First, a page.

In Case You've Wondered

My blog is where my wandering thoughts are interspersed with stuff I made up. So, if while reading you find yourself confused about the context, don't feel alone. I get confused, too.

If you're here for the stories, I started another blog:

One other thing: sometimes I write words you refuse to use in front of children, or polite company, unless you have a flat tire, or hit your thumb with a hammer.

I don't use them to offend; I use them to embellish.

Saturday, July 5, 2014

Oil Boom, Increased Supply and High Costs for Fuel

Normal economics dictate an increase in supply leads to a decrease in prices. So, why are fuel prices increasing?

I'm not an expert, so don't expound my opinions, but from my vantage point, there are a few things that contribute to high prices:

Excessive regulations stifle the refining of oil in the United States. Refineries that exist can expand; after jumping through hoops to accommodate bureaucracies. Beside the permits, an equal amount of land is required to be developed into a wetland. Developing multiple acres of land into a biological system is expensive. The costs are passed on to the consumer.

Transportation of oil is expensive. Until pipelines are built, oil is transported to trucks, which take it to collection points, where it's placed on trains, barges, or ships. With some far locations, all three methods are required to get the oil to the refinery. Another expense and it's passed on to the consumer.

Inflation is the hidden cost. Devaluation of the dollar leads to an increase in the quantity to satisfy the worth of what's purchased. It's an insidious method of dealing with debt by the Fed and the result is higher fuel prices, even if every other part of the puzzle didn't cause any increase in costs.

Last, but not least: Taxes. While supposed "environmentalists" gnash their teeth and the government takes their side with new regulations, government entities lap up the gravy with abandon. Their share of the money for oil products is more than the profit of those that do all the work, yet they never seem to want to help by reducing taxes to help the consumer.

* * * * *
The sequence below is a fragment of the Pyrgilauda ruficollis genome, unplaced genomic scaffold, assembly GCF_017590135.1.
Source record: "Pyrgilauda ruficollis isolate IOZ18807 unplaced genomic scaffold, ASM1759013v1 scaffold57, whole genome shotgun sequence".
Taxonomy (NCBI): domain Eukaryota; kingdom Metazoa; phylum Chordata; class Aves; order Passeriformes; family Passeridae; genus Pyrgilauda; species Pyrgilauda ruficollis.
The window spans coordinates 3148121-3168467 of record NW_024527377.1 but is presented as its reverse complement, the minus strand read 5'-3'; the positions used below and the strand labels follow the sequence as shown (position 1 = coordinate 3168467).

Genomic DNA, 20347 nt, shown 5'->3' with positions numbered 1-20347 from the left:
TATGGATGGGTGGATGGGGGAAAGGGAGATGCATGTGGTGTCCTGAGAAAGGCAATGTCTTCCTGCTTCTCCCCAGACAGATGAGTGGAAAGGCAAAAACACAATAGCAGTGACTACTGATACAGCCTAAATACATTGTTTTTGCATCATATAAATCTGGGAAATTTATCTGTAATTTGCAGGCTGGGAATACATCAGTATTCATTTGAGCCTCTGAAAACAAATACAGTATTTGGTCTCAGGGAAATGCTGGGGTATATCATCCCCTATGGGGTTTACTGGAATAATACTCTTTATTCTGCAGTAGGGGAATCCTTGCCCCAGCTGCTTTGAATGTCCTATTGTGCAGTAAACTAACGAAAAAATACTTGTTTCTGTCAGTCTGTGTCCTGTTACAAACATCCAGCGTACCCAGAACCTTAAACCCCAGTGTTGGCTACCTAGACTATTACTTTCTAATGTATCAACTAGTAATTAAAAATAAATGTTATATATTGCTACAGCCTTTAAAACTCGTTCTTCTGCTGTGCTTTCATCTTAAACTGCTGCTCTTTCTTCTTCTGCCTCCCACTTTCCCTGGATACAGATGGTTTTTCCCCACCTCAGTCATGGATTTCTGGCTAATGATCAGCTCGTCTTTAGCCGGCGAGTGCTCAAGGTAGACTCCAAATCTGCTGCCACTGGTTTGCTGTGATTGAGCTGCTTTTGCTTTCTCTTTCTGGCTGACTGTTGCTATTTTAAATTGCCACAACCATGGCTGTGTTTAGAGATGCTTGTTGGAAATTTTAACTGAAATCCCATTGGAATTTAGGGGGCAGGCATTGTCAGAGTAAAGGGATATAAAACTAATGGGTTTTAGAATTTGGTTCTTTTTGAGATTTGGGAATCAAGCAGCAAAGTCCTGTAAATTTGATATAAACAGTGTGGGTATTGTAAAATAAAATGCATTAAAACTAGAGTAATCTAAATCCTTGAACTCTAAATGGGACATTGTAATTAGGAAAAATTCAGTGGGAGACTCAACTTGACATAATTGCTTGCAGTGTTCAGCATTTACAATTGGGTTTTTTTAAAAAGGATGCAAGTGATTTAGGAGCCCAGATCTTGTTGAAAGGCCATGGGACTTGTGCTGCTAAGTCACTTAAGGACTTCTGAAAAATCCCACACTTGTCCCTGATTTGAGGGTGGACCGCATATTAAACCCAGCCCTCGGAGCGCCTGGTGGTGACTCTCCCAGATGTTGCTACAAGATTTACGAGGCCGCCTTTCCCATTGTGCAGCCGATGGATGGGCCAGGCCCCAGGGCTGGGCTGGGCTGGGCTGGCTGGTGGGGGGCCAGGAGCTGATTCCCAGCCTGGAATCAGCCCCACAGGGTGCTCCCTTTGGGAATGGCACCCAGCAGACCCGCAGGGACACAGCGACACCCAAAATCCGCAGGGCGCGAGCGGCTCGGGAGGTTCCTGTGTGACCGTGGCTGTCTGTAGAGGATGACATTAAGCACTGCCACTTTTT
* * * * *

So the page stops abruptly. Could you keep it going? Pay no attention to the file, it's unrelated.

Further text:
We have a boom, oil is plentiful and normal economics were thrown away for ideology and government greed. It's typical and unconscionable. The United States should be in a economic boom, but it never will be as long as current politics are allowed.

Who do we blame for high fuel prices? Look in the mirror. You might have voted for those that are causing you the most harm.


  1. A well thought out explanation of the problem. And spot on.

  2. By "current politics," I hope you are not referring to Obama's two terms. This was happening during previous terms. So, how would you suggest we end this? I am serious. Voting in a Republican won't help prices at all, in my opinion.

    1. This is nothing new.

      How does it end? With education. That's a tough thing to do, with the lying media, so the media is the first thing to dismantle and that's done by not watching, reading, or subscribing to any of their outlets.

    2. I think it is important to listen to the liars anywhere, even amongst friends.( "Keep your friends close and enemies closer.") Otherwise, how can we refute their lies?

    3. It wouldn't be so bad if the media, school systems and politicians weren't all in cahoots to lie, cheat, steal and generally screw up the lives of anyone that gets in their way.

    4. It wouldn't be so bad if the media, school systems and politicians weren't all in cahoots to lie, cheat, steal and generally screw up the lives of anyone that gets in their way.

  3. I blame commodities trading, they are the ones who always seem to bid up the price when there is even a hint of oil supply being disrupted. Plus your points are true also.

    1. They deal with a volatile commodity, so the investment is risky.

      Still, if the ability to produce, move and refine oil wasn't so hampered, the trading value would be lower and prices would follow.